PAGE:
Tag Archives: Interlending

It may all be NUTS by David Law

As we rapidly approach a nadir on the Streamlining Group’s work at reviewing document delivery and supply we are gaining an integral understanding of what is a complex area. “Scratch the surface” or “opening a can of worms” are two phrases that have come to mind during the past few months, but recommendations for some key actions there will be. The potential is there to radically transform and streamline the way the NHS shares its knowledge, saves money and ultimately provides an ultra-efficient and equitable service to its end users.

The group is working towards the creation of a national policy on document supply by reviewing the existing regional policies and policies of other collaborative networks such as NULJ, PLCS and FIL (Forum for Interlending). There is a great deal of similarity amongst them, however we also need to be aware of where local practice may be “best practice” and incorporate this into our standards.

The contentious area of charging was raised in the previous blog posting from the group and elicited a number of comments. This is a difficult area to assess due to significant local variance and the reasons as to why a charge is in place. Close collaboration with other K4H workstream areas will be required to find a solution acceptable to everyone.

Nine years ago a business case was written, “NHS Interlending & Document Supply Services: Strategic Business Case”, but was never adopted as an action or a viable solution at the time. Many of the issues highlighted remain the same today and although we are not developing a new business case the group has taken on some of the recommendations from that document. A key part of the group’s work has been to scope out the practical and technical requirements of a document supply/interlending management system and this appears to have morphed into a beast of its own and there is hope that at a future date this may underpin document supply work within the NHS.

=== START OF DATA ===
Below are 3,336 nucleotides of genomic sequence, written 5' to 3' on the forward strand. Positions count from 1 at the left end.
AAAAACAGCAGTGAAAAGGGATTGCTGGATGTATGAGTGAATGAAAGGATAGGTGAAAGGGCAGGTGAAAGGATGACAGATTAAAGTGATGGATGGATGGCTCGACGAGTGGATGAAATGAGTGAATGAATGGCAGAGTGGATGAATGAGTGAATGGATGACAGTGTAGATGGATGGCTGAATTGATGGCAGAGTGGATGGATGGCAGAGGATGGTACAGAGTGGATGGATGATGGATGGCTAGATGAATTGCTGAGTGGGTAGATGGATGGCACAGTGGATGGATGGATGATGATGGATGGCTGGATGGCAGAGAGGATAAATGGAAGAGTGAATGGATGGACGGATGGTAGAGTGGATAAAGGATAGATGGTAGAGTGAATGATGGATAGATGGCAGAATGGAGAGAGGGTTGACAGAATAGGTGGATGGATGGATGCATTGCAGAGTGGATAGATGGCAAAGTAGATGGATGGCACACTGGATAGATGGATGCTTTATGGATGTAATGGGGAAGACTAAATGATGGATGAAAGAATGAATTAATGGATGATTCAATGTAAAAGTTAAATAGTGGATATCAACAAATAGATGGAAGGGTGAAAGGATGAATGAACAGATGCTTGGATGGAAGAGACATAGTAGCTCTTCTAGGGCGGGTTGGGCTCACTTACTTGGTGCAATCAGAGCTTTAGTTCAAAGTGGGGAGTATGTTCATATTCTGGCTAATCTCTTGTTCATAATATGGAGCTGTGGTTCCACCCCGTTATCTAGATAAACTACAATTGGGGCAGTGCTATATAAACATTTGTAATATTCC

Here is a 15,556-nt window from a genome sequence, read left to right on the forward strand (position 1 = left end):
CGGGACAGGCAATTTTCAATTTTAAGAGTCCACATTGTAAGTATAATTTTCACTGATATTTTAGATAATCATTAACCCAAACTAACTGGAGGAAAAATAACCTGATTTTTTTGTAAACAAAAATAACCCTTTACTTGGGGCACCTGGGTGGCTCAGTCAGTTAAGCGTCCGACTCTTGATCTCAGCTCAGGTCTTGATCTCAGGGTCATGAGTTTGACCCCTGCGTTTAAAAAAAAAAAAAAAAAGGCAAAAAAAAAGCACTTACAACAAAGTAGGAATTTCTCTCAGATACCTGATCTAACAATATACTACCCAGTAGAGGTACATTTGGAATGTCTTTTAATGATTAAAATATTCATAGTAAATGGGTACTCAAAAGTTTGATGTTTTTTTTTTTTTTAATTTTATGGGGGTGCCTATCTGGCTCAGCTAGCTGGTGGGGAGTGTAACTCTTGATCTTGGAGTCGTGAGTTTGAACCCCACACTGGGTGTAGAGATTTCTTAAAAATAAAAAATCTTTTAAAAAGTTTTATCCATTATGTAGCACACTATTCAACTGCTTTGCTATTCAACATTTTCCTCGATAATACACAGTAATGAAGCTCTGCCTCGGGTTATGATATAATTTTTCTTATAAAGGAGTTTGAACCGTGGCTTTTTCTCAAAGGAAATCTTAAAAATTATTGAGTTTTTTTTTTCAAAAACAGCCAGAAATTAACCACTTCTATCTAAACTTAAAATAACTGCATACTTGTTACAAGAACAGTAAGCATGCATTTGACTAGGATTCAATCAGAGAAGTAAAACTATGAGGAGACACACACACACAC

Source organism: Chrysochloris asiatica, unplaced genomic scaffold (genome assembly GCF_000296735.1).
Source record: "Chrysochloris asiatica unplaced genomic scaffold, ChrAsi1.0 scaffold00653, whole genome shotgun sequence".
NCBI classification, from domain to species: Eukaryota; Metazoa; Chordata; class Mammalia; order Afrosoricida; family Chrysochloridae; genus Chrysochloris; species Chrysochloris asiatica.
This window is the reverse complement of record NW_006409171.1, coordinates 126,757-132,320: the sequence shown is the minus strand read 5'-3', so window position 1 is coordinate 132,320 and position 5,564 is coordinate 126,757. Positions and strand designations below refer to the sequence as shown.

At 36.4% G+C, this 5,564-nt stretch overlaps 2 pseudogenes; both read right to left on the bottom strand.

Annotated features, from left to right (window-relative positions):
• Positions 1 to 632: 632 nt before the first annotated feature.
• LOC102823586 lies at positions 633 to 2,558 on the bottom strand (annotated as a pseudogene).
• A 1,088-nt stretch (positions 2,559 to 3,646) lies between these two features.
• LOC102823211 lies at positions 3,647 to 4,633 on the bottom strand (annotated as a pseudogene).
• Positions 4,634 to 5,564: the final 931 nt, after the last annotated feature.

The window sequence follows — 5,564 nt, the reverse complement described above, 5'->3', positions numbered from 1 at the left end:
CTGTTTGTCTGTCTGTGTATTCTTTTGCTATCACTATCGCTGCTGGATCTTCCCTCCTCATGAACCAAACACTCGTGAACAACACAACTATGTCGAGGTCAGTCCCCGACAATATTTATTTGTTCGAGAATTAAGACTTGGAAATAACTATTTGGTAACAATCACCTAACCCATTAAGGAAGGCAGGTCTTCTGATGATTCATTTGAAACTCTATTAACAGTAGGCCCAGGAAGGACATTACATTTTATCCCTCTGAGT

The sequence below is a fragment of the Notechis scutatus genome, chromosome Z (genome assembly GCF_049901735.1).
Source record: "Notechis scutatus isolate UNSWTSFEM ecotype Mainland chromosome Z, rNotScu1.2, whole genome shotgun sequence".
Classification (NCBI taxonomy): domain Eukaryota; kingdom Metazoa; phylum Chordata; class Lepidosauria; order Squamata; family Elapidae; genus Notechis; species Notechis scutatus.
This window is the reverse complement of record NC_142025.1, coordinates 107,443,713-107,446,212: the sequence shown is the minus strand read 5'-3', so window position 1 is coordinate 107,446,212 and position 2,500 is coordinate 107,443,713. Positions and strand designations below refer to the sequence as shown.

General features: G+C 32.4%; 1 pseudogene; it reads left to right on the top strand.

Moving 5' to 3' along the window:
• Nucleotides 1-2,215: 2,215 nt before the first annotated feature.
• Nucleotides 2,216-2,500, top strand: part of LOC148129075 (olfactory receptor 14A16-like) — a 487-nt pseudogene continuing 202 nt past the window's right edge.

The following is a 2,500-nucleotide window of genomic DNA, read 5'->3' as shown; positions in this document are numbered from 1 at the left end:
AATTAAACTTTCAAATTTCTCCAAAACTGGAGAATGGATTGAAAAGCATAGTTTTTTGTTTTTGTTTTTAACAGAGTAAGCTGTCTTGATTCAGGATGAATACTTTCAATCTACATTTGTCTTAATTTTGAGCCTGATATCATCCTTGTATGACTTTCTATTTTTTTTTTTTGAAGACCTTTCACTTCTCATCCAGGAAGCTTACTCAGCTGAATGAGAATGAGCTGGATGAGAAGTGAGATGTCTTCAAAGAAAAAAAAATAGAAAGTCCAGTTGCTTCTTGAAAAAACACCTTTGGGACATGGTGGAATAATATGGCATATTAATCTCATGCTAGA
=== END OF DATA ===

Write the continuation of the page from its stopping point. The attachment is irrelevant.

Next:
This work though is very much step-by-step and the group intends to deliver robust recommendations regarding document supply. As a first step the creation of a national union list of journals is core as this will make visible and increase accessibility to the journal resources owned by the NHS. Fundamental is the understanding that if a resource is purchased by the NHS, then it should be shared across NHS boundaries. This should reduce reliance upon external providers, often at cost, and will also in time allow for the creation of a national collection policy. At present we don’t know what we have!

What will be the impact upon regional schemes? Initially there should be minimal impact and the national union list will supplement membership of these schemes, however with the possible development of a national management system change will probably be required. Some regional schemes are already being transformed, amalgamated or have developed shared protocols. ULSERS will be no more soon and who knows what a new scheme may have as an acronym. It’s all NUTS to me anyhow….

Any comments please send to sue.robertson@thamesvalley.hee.nhs.uk

To Charge, or not to Charge…..

…that is the question and it’s a hugely contentious question when it comes to charging for supplying articles to our staff.

Charging

Libraries that charge do so for a number of reasons

  • Customers are more selective about the items they order.